There are actually a bunch of different hackerspaces in Seattle, though.

Re:Eh, it's okay. (-1)

Anonymous Coward | more than 2 years ago | (#39115017)

You must be a mouth-breather too. And smelly, I'm sure. Come out the basement much?

Hackerspaces are great! (5, Insightful)

Anonymous Coward | more than 2 years ago | (#39115063)

I was 22, poor and had no job but my local hackerpace let me come in and practice welding and machining. I'm a frequent visitor now and I'm so thankful for the hackerspaces around me. In my opinion hackerspaces are needed for individuals to pursue ideas without having to spend thousands of dollars to gain access to basic fabrication equipment.

While I applaud the general concept.. (1)

wormout (2558092) | more than 2 years ago | (#39115307)

These places and the publicity they send out (the one in the article is a prime example) usually have far too much emphasis on making tacky trinkets and other useless shit, no mention of projects that a wider selection of people would actually consider interesting. Where are the workshops on (for example) rooting your phone or PC firmware, building a rocket or UAV, a home made wifi receiver etc. I'm not saying they have to go out fo the way to choose things guaranteed to get them sued or arrested.

There is far too much technology in danger of being seen as only the business of big corps and terrorists, the more people who accept dabbling in it as an acceptable hobby, the harder it will be to make it illegal to dabble in it in the future. Choose ambitious, useful and above all inspiring projects, the more chance you have of getting the attention of people other than 'mouth breathing nerds'.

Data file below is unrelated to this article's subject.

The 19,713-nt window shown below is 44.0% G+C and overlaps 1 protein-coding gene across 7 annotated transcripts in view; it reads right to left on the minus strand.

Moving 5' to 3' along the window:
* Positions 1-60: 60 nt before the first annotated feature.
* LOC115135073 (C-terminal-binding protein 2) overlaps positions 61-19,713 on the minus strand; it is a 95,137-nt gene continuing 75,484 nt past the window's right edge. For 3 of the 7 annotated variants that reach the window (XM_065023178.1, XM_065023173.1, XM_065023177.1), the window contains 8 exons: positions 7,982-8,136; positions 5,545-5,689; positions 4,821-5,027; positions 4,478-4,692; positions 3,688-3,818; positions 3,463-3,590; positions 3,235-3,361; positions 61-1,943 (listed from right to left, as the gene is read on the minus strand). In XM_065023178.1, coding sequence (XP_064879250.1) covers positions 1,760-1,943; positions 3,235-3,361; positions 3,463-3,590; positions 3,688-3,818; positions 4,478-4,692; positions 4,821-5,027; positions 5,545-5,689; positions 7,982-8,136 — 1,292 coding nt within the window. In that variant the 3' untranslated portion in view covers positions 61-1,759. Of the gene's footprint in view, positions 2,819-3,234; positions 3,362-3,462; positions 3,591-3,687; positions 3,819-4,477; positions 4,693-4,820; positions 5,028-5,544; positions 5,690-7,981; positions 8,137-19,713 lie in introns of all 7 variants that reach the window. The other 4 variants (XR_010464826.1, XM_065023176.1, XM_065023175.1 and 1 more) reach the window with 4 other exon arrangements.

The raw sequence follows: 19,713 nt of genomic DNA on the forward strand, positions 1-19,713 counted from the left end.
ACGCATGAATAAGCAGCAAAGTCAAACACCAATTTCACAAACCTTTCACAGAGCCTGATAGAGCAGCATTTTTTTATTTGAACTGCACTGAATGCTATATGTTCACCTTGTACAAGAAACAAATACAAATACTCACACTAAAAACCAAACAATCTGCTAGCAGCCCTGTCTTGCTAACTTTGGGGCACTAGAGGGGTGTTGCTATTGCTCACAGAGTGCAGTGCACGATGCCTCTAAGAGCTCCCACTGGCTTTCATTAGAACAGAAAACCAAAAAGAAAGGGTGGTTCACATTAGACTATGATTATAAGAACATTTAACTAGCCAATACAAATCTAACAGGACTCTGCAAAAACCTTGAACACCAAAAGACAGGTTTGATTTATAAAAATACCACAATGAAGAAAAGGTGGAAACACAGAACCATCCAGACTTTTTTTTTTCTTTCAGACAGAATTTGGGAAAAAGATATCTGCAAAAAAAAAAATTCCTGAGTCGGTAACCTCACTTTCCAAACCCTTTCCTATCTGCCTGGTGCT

Re:While I applaud the general concept.. (0)

Anonymous Coward | more than 2 years ago | (#39115817)

In other words, the things *you* find interesting... asshole.

Re:While I applaud the general concept.. (0)

Anonymous Coward | more than 2 years ago | (#39116045)

As a manager of another Seattle makerspace I spend a lot of my spare time and energies outreaching and connecting to places like Metrix (which is awesome, btw) I can tell you we don't have PR guys 'sending out' waves of glamour shots and toothbrush robot essays. Our organizations are largely grassroots-funded with predominately introverted people sharing their passion for making/hacking/fixing/etc. The community is first and foremost. While my technical knowledge and home tooling surpasses a lot of these places, I realize I am not the statistical norm, nor are you @wormout, nor are most slashdotters. There's plenty of technical sophistication in these places and there is much to be shared which doesn't quite make it out the PR channels. In terms of press, however, all of these places are trying to engage and inspire less technically literate folks (the masses). You don't do this by talking (online) about your most sophisticated/complicated work [this may give you 'geek-cred', but that's about it]. I know of, and have been to, yet another makerspace like this in Seattle and they've created a walled garden; feeling uninviting and intimidating, even from my heavily geekish perspective. @wormout: Put your money where your mouth is: volunteer, get-involved, teach, share, collaborate...maybe then you'll make a difference and/or see how hard it is to be a geek with the a public storefront.